Archive | April, 2012

Sea Grapes

27 Apr

My mom and I came across this unusual vegetable (is it still a vegetable if it grows in the ocean?) at a farmer’s market in Shibuya, although the sea grapes are cultivated in Okinawa. It’s eaten widely there, and also the Philippines, according to Wikipedia, and is also known as “green caviar,” which I think is more descriptive. Sea grapes are probably the closest you’ll get to a vegetarian version of caviar; they don’t have the same piscine (“fishy” sounds so bad) aftertaste, but they do have that unctuous texture, as well as the brininess — like little tiny sacs of ocean bursting on your tongue. I don’t know if sea grapes are available outside of Asia, but if you do happen to come across them, you’re in for a delicious surprise. Who knows? Maybe sea grapes will turn out to be the next big superfood fad, like açaí berries, and you’ll be able to find them at every Whole Foods on the block.


Market Monday: The most expensive strawberries in the world?

23 Apr

NPR listeners (I’m guessing there’s more than a few of you in the SOK readership) may have caught a recent story about how most (if not all) of the beef advertised as “Kobe” in the US is not actual Kobe beef, which is far too expensive (and fatty) to ever be caught dead in the guise of a hamburger. I’ve never eaten real Kobe beef, but I did see it for sale at a department store food hall on my last visit. I tried to take a photo, but the salesperson wouldn’t let me; perhaps she was afraid the lens would sully the meat. (How expensive is it? For a top-quality chateaubriand filet, one place is selling it at ¥16,800 for 200 g, or about $400 USD per pound.)

However, there was no one to prevent me from taking photos of other heinously expensive food items, including what I believed to be the world’s most expensive strawberries…

Strawberries in a jewelry-worthy display

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Automats, Unite!

20 Apr

Japan is famous for its vending machines, both the crazy number of them (1 per 23 people, according to the Japan Vending Machine Manufacturers Association) as well as the crazy variety of things they sell (all the way from standard canned beverages to skin care products). Even restaurants get into the vending machine business, in a way; the automat, which was in death throes in the US by the 1970s, lives on in the Land of the Rising Sun, where many of the casual eateries have a ticket machine in the front, rather than someone taking your order. (Considering these eateries are usually the size of the average US shoebox, this is probably a necessity.) I could extrapolate some sort of grand theory about how the ubiquity of vending machines reflects a deep-seated phobia of interpersonal interactions in Japanese society, etc., etc., but this is a food blog, not an anthropology blog, so I’ll spare you the pseudopsychology.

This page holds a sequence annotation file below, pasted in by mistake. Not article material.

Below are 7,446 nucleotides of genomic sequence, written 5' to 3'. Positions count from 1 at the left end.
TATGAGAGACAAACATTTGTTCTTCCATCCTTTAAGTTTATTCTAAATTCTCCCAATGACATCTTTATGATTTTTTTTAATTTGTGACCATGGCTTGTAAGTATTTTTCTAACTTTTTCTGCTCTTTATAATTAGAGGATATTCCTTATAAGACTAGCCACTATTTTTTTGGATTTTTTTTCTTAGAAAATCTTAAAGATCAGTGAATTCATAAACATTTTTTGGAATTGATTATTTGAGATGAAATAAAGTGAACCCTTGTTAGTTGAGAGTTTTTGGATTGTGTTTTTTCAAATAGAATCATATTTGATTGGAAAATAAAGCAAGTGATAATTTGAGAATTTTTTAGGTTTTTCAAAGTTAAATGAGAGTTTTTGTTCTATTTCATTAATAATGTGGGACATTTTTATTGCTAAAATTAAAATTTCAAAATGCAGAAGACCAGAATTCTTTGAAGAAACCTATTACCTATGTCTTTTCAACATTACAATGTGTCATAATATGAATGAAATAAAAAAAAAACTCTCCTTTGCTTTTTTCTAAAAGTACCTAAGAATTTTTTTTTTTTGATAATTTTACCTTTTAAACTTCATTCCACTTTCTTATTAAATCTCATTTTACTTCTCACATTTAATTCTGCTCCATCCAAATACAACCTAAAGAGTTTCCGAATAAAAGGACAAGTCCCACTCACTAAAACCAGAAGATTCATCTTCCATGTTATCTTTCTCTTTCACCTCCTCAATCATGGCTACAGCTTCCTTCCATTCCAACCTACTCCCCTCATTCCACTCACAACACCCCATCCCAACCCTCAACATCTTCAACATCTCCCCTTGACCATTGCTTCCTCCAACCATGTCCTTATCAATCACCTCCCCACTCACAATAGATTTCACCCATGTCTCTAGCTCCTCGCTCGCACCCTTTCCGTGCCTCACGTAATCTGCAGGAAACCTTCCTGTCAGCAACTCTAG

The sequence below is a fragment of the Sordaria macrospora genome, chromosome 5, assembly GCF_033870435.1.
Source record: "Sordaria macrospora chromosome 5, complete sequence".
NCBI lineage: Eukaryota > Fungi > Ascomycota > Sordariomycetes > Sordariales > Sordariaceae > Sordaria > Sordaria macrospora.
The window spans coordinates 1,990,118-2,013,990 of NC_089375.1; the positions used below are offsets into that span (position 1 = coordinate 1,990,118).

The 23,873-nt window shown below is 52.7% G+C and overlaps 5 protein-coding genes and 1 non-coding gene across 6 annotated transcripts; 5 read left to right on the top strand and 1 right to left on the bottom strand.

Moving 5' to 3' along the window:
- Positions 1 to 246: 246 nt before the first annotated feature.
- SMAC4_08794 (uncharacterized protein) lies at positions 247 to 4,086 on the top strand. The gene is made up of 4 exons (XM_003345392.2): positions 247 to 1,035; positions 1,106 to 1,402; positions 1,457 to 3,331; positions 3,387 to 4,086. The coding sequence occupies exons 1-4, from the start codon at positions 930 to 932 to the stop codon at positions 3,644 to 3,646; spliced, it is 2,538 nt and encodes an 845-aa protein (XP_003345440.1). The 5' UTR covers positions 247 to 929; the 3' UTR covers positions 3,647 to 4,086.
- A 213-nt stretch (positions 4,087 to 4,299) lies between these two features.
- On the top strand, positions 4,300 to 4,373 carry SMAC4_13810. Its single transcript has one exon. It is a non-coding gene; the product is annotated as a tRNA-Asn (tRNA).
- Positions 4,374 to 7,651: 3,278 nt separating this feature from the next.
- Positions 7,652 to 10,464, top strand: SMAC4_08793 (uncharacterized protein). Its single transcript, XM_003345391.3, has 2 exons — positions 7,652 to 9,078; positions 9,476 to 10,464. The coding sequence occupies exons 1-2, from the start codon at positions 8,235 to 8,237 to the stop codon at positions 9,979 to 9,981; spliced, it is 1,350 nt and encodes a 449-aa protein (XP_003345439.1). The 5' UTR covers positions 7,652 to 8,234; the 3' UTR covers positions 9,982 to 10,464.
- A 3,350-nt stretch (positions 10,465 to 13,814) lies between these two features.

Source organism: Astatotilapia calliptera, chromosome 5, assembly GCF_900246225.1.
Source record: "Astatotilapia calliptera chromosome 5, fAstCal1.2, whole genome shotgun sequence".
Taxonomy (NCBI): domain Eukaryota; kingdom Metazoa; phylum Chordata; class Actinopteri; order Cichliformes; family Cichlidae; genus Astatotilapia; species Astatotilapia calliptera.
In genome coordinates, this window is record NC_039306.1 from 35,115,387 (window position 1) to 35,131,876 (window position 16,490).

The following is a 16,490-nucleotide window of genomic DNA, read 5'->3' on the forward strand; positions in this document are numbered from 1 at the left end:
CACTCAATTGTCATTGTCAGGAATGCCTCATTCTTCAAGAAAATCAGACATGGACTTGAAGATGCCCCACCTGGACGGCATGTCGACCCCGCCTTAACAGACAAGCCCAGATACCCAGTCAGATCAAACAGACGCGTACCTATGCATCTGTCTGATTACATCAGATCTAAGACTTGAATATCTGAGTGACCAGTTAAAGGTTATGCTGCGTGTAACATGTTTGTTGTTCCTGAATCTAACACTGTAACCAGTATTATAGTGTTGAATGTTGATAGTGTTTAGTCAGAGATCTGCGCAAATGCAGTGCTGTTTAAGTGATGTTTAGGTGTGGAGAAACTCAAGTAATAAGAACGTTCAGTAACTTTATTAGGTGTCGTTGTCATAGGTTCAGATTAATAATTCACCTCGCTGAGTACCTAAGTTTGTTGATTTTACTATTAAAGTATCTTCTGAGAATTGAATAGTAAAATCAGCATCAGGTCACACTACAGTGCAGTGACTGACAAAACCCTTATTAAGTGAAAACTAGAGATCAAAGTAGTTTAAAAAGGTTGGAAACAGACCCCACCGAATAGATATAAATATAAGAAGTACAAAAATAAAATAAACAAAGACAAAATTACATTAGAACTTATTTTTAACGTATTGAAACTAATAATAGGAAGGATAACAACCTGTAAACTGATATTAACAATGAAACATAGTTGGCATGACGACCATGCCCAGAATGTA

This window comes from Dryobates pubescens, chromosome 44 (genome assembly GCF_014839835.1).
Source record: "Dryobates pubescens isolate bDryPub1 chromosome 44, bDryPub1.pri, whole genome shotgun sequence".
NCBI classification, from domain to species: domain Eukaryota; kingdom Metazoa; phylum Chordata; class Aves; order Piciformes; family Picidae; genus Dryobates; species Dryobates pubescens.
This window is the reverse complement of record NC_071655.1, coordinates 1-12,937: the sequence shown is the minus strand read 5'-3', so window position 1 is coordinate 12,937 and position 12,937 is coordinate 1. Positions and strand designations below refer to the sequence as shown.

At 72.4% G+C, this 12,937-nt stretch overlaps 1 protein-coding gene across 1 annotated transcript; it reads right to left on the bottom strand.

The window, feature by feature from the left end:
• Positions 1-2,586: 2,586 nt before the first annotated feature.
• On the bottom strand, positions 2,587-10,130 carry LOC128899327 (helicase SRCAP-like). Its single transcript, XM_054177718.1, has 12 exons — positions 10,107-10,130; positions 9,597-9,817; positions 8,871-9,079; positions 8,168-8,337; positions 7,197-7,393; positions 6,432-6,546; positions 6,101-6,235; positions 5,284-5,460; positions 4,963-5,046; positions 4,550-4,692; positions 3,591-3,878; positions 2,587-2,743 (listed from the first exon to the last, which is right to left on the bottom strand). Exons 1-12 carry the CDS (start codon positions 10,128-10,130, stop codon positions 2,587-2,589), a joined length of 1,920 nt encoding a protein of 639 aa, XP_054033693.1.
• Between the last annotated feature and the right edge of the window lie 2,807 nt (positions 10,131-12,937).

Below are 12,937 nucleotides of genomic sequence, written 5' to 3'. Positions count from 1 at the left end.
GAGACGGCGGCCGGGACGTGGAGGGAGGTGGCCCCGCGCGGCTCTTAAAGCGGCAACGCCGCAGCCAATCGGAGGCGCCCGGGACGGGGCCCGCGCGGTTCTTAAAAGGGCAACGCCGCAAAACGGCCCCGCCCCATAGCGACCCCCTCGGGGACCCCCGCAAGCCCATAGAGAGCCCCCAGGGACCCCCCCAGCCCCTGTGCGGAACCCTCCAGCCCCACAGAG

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Springtime in Tokyo

13 Apr

Apologies for the long hiatus, SOK readers! I was just waiting for an auspicious date like Friday the 13th to make my first post in a month. Last month took me back to Japan to spend some quality time with my now-98-year-old grandma, who still insists on doing much of the cooking when I visit. (She also shared an old Japanese saying that eating a new food extends your lifespan by 75 days, in which case, I’m living to be at least as old as her.)

This March was unusually cold for Tokyo, but springtime vegetables still made their debut. Most of these are semi-foraged woodland foods, tender shoots and buds that are celebrated after a long winter devoid of green things.

Fuki-no-tou (ふきのとう) is translated in English as butterbur scape. (Seriously, what is it with Asian foods that sound terrible when translated to English?) The stalks of the mature plant are also eaten, but it’s the tender buds that are most prized, as they only appear for a month or so. One of my mom’s friends stopped by with three shoots that had poked up in her garden that morning; we had them minced on miso soup, as she recommended. The minced fuki-no-tou is very aromatic, and reminded me a bit of ginger flowers; it’s hard to describe, but there’s a sort of “green bud” flavor that they have in common. Fuki-no-tou is also often served as tempura, though I think I prefer it raw.

Udo (独活) is, according to my Googling, called “Japanese spikenard.” Like fuki-no-tou, it’s only available in early spring, so I never had it growing up, as I only visited Japan during the summer. It’s got a delicate flavor that’s best appreciated raw; we had it thinly sliced with a miso dressing. The taste is a bit like a subdued fennel; less crunchy, but with a bit of that anise tinge.

The last vegetable is not strictly a spring thing, but we did get it as a souvenir from my uncle’s trip. I don’t know the exact name, but it’s some sort of radish. A magic, color-changing radish: the addition of a little vinegar turns the homely vegetable to a brilliant fuchsia, brightening up any menu. Because I think we can all agree that we don’t have enough hot pink in our diets.